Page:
Robert Frost's "After Apple-Picking".

Essay by sweetld215University, Bachelor'sA+, October 2003

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Frost leaves the reader with two main questions in this poem: What sort of sleep is he referring to? What is it that troubles him so? The typical form of sleep, most often associated in poetry, is death. The poem speaks of a rest from picking apples which could be a reference to the Garden of Eden. After the apple was picked (and, of course, eaten) man was cast into a world of sin, death, and trouble. The narrator explicitly states that he "...was well/Upon my way to sleep before it fell..." (lines 14-15). Death is emphasized greatly throughout the poem. The narrator's reference to heaven, the hints of a journey to immortal sleep, ceasing apple-picking, the approaching winter, the time of day being night, and the hibernation of the woodchuck all point to a symbolism for death.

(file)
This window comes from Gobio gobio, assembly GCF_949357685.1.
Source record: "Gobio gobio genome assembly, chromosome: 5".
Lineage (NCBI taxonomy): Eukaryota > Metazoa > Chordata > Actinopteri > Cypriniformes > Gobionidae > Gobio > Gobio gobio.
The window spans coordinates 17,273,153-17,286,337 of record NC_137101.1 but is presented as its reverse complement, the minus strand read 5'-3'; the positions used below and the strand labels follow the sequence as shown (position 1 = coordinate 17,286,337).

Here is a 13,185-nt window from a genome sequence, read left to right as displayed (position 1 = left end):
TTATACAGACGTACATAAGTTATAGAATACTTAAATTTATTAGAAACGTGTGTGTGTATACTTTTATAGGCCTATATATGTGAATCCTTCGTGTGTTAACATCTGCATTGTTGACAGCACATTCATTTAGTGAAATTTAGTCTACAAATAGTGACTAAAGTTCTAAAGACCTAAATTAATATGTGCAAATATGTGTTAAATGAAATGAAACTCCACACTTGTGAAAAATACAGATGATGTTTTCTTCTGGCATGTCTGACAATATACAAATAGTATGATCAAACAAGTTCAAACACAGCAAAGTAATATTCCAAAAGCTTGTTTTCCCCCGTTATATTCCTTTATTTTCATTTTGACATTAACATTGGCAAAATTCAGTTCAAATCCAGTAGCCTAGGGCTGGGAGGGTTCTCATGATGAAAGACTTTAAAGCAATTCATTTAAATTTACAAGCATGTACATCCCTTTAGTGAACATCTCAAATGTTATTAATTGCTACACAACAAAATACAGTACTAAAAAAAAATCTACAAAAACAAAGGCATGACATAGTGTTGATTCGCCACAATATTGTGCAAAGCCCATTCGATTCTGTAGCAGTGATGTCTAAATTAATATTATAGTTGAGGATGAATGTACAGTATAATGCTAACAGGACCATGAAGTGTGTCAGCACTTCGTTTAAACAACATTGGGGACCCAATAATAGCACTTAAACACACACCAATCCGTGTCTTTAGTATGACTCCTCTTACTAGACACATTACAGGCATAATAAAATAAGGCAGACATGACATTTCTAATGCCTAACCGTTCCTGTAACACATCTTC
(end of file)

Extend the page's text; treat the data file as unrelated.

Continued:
The "winter sleep is on the night," (line 7), in my opinion, appears to be a great bearing towards a symbolism for death.

Winter is the end of the year, the season where everything is cold, trees lose their leaves, and life is ceasing to exist. Not only does this text situate itself in the winter, but it is also nighttime. Night creates images of darkness in most reader's minds, as well as an image for death. Many authors use night scenery to portray death, or subsequent danger.

Another view, a possibility, is that the narrator's sleep is comparable to nature's sleep. The resting point is similar. "Essence of winter sleep is on the night,/The scent of apples: I am drowsing off." (lines 7-8). Perhaps the narrator is in a drowsy state, an almost hibernation-like level, the type of hibernation that the earth goes into during the winter time. I believe that the mention of the woodchuck is just another...